Juri Lotman proposed that the primary semiotic dualism lies in the duplication of the world in language and the duplication of the human in space: „Genetically speaking, culture is built upon two primary languages. One of these is the natural language used by humans in everyday communication. […] The nature of the second primary language is not so obvious. What is under discussion is the structural model of space“ (Lotman 1992: 142). The organizers of the next Tartu Summer School of Semiotics find continuous inspiration in this statement and call for discussing the functioning of cultural languages as mediators of human and non-human environments and as developers of cultural competence.
Understanding culture via its spatial organization has been a characteristic of Tartu semiotics. The structural models of space facilitate making sense of nature, society and culture as living environments. The creation of such models is simultaneously creation of descriptive languages for conceptualising cultural experience and on a more essential level, cultural mediation. The latter affects both individual and collective capacity to interpret reality and underpins the formation and perception of cultural identity. On the one hand, the contemporary cultural dynamics has underlined the necessity of studying the cultural environment in relation to the technological advancement: from the digitalization of (everyday) culture to cultural polyglotism, including improved foreign language skills, digital literacy and emergence of transmedial spaces of communication.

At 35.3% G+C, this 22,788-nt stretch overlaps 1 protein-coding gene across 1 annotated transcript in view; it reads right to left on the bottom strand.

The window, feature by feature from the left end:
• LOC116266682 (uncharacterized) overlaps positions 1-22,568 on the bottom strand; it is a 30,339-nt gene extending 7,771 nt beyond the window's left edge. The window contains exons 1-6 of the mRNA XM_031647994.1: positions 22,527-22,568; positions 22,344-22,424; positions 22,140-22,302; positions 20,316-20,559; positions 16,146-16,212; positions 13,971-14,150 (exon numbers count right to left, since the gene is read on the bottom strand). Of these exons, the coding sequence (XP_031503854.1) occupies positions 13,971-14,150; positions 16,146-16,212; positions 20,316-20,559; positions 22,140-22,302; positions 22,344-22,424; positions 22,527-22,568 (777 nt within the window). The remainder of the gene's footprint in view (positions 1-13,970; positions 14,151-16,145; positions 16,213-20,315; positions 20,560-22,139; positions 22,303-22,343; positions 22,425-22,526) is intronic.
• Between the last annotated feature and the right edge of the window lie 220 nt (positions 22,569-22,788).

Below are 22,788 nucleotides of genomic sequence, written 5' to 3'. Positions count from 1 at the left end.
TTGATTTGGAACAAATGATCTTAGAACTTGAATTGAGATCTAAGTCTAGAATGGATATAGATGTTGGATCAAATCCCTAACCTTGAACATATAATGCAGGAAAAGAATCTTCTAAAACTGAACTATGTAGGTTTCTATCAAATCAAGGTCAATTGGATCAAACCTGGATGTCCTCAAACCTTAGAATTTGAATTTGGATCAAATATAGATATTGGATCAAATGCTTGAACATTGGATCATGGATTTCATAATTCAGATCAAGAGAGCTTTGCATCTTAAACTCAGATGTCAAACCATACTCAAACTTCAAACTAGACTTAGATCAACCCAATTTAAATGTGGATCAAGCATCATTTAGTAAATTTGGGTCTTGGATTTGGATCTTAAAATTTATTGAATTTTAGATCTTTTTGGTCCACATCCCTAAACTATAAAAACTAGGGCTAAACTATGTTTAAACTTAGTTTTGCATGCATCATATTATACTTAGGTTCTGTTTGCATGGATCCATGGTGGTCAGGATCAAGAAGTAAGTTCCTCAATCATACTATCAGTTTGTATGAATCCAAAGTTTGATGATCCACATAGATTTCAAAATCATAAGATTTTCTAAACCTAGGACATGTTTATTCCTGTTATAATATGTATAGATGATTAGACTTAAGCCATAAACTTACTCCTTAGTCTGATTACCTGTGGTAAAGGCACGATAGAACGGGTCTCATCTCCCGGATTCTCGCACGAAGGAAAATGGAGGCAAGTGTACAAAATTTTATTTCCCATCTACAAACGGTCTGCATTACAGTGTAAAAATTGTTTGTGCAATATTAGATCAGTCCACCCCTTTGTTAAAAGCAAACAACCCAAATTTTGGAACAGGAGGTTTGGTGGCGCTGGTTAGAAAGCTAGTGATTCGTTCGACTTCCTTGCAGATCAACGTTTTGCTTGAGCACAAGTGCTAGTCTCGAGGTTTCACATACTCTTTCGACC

On the other hand, the ecological changes in our living environment have created the need to analyse the mutual influences of human cultural and non-human spaces: the ways that different species both encode and interpret their surroundings and contexts. These include the human modes of textualising space in artistic and non-artistic languages, other species’ modes of learning about their surroundings and the ways their agency becomes manifested in their relations with our mutually shared environments. At the same time, the scientific understanding of these relations clearly needs to be balanced with the development of related literacies for mediating the knowledge to the members of culture.
Read the full CFP here.